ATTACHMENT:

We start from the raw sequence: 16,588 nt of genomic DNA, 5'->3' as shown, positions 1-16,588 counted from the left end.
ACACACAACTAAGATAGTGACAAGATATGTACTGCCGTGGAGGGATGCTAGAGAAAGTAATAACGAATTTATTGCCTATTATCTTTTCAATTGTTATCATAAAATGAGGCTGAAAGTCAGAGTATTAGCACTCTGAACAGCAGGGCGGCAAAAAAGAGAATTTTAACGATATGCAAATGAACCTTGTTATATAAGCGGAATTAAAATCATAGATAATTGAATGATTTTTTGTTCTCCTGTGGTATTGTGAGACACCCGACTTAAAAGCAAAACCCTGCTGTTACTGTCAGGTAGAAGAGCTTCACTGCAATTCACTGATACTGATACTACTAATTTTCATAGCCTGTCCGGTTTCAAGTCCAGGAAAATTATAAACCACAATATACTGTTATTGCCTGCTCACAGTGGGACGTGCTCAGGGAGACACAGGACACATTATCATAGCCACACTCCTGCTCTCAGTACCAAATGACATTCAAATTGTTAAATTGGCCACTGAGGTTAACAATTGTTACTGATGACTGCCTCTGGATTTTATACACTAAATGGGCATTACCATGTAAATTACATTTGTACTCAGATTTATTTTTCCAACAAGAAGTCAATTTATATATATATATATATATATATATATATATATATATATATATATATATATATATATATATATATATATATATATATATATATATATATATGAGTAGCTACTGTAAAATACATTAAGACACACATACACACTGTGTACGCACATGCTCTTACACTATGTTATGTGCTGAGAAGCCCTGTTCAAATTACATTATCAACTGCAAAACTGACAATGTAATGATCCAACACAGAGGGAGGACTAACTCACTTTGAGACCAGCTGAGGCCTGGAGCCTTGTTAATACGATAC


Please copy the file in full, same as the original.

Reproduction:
We start from the raw sequence: 16,588 nt of genomic DNA, 5'->3' as shown, positions 1-16,588 counted from the left end.
ACACACAACTAAGATAGTGACAAGATATGTACTGCCGTGGAGGGATGCTAGAGAAAGTAATAACGAATTTATTGCCTATTATCTTTTCAATTGTTATCATAAAATGAGGCTGAAAGTCAGAGTATTAGCACTCTGAACAGCAGGGCGGCAAAAAAGAGAATTTTAACGATATGCAAATGAACCTTGTTATATAAGCGGAATTAAAATCATAGATAATTGAATGATTTTTTGTTCTCCTGTGGTATTGTGAGACACCCGACTTAAAAGCAAAACCCTGCTGTTACTGTCAGGTAGAAGAGCTTCACTGCAATTCACTGATACTGATACTACTAATTTTCATAGCCTGTCCGGTTTCAAGTCCAGGAAAATTATAAACCACAATATACTGTTATTGCCTGCTCACAGTGGGACGTGCTCAGGGAGACACAGGACACATTATCATAGCCACACTCCTGCTCTCAGTACCAAATGACATTCAAATTGTTAAATTGGCCACTGAGGTTAACAATTGTTACTGATGACTGCCTCTGGATTTTATACACTAAATGGGCATTACCATGTAAATTACATTTGTACTCAGATTTATTTTTCCAACAAGAAGTCAATTTATATATATATATATATATATATATATATATATATATATATATATATATATATATATATATATATATATATATATATATATATATATATATGAGTAGCTACTGTAAAATACATTAAGACACACATACACACTGTGTACGCACATGCTCTTACACTATGTTATGTGCTGAGAAGCCCTGTTCAAATTACATTATCAACTGCAAAACTGACAATGTAATGATCCAACACAGAGGGAGGACTAACTCACTTTGAGACCAGCTGAGGCCTGGAGCCTTGTTAATACGATAC